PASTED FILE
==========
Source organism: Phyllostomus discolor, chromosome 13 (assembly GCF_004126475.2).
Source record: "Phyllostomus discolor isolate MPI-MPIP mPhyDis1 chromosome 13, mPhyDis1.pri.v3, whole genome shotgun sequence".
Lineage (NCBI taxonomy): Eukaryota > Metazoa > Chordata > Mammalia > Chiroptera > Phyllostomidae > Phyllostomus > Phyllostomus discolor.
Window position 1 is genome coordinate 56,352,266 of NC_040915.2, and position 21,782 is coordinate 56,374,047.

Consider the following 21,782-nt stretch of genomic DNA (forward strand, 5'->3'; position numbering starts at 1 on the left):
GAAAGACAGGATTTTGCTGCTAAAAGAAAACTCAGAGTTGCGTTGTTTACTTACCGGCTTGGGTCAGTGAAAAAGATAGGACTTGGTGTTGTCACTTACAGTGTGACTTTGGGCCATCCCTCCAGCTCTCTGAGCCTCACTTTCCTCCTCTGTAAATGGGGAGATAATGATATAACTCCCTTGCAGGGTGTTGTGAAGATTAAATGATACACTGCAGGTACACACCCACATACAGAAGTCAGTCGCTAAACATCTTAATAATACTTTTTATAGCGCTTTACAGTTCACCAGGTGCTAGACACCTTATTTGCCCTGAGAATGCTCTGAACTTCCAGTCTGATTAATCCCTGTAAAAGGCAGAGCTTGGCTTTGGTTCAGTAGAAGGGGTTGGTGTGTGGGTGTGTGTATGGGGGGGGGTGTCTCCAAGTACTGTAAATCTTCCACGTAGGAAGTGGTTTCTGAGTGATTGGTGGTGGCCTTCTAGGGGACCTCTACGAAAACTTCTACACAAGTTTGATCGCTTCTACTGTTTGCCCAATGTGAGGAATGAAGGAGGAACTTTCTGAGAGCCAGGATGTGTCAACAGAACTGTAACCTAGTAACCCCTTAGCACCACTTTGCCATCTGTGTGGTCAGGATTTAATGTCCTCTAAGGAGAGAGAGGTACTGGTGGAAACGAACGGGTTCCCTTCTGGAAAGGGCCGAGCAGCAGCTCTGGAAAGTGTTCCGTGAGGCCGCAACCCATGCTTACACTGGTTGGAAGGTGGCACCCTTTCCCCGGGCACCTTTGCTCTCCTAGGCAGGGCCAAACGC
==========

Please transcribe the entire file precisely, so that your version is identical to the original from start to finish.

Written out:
Source organism: Phyllostomus discolor, chromosome 13 (assembly GCF_004126475.2).
Source record: "Phyllostomus discolor isolate MPI-MPIP mPhyDis1 chromosome 13, mPhyDis1.pri.v3, whole genome shotgun sequence".
Lineage (NCBI taxonomy): Eukaryota > Metazoa > Chordata > Mammalia > Chiroptera > Phyllostomidae > Phyllostomus > Phyllostomus discolor.
Window position 1 is genome coordinate 56,352,266 of NC_040915.2, and position 21,782 is coordinate 56,374,047.

Consider the following 21,782-nt stretch of genomic DNA (forward strand, 5'->3'; position numbering starts at 1 on the left):
GAAAGACAGGATTTTGCTGCTAAAAGAAAACTCAGAGTTGCGTTGTTTACTTACCGGCTTGGGTCAGTGAAAAAGATAGGACTTGGTGTTGTCACTTACAGTGTGACTTTGGGCCATCCCTCCAGCTCTCTGAGCCTCACTTTCCTCCTCTGTAAATGGGGAGATAATGATATAACTCCCTTGCAGGGTGTTGTGAAGATTAAATGATACACTGCAGGTACACACCCACATACAGAAGTCAGTCGCTAAACATCTTAATAATACTTTTTATAGCGCTTTACAGTTCACCAGGTGCTAGACACCTTATTTGCCCTGAGAATGCTCTGAACTTCCAGTCTGATTAATCCCTGTAAAAGGCAGAGCTTGGCTTTGGTTCAGTAGAAGGGGTTGGTGTGTGGGTGTGTGTATGGGGGGGGGTGTCTCCAAGTACTGTAAATCTTCCACGTAGGAAGTGGTTTCTGAGTGATTGGTGGTGGCCTTCTAGGGGACCTCTACGAAAACTTCTACACAAGTTTGATCGCTTCTACTGTTTGCCCAATGTGAGGAATGAAGGAGGAACTTTCTGAGAGCCAGGATGTGTCAACAGAACTGTAACCTAGTAACCCCTTAGCACCACTTTGCCATCTGTGTGGTCAGGATTTAATGTCCTCTAAGGAGAGAGAGGTACTGGTGGAAACGAACGGGTTCCCTTCTGGAAAGGGCCGAGCAGCAGCTCTGGAAAGTGTTCCGTGAGGCCGCAACCCATGCTTACACTGGTTGGAAGGTGGCACCCTTTCCCCGGGCACCTTTGCTCTCCTAGGCAGGGCCAAACGC